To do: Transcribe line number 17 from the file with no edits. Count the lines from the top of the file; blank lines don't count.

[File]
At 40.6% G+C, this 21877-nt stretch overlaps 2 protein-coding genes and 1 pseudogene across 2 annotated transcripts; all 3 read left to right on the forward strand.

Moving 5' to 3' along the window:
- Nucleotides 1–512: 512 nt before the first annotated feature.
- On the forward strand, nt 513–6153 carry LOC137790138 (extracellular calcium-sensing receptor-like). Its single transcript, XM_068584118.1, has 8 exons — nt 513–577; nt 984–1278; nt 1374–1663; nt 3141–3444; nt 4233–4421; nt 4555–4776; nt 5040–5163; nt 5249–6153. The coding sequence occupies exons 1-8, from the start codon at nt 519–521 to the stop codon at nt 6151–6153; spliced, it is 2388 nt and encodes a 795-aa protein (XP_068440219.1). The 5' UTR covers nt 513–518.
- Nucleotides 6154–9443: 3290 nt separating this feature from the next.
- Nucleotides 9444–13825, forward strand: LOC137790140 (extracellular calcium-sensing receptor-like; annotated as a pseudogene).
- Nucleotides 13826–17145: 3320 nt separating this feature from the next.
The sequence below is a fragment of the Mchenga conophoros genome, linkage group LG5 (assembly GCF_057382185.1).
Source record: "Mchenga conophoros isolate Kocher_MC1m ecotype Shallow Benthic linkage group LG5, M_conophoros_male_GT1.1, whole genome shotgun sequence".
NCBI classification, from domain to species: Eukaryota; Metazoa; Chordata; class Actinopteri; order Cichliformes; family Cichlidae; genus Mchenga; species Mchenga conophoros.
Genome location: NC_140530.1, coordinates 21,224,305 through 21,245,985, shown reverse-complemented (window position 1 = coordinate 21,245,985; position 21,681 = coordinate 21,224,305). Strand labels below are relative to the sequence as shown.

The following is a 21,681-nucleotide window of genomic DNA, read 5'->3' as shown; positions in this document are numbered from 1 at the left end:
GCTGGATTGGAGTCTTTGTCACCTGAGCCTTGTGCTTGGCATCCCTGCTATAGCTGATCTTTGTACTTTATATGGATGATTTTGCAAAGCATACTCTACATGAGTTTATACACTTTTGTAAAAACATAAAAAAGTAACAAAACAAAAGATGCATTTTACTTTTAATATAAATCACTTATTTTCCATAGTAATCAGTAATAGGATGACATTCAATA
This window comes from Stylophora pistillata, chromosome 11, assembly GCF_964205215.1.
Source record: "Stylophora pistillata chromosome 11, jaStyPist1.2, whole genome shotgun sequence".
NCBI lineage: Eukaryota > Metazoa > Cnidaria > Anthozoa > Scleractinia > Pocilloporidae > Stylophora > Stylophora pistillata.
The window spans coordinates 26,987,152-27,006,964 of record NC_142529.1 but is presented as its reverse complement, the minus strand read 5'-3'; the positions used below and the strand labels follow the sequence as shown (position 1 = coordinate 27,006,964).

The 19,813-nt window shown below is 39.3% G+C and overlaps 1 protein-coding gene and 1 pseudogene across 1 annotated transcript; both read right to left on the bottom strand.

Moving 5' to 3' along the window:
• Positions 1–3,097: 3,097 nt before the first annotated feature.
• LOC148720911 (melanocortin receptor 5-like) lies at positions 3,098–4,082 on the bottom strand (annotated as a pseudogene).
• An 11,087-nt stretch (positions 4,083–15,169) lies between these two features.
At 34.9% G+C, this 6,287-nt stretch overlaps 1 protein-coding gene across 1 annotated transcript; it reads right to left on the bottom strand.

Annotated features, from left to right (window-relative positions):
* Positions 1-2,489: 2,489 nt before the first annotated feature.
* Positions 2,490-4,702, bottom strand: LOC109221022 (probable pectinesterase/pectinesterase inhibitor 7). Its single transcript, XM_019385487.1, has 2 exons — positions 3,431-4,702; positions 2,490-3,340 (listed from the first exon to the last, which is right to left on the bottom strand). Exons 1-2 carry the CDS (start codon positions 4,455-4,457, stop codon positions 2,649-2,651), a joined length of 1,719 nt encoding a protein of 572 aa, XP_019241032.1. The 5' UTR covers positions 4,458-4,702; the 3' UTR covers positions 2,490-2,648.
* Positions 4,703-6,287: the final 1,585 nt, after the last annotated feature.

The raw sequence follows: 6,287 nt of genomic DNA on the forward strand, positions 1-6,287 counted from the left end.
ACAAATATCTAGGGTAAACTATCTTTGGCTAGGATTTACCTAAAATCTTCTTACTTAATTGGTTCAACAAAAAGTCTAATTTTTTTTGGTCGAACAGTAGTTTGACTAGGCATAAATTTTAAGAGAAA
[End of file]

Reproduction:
The window spans coordinates 26,987,152-27,006,964 of record NC_142529.1 but is presented as its reverse complement, the minus strand read 5'-3'; the positions used below and the strand labels follow the sequence as shown (position 1 = coordinate 27,006,964).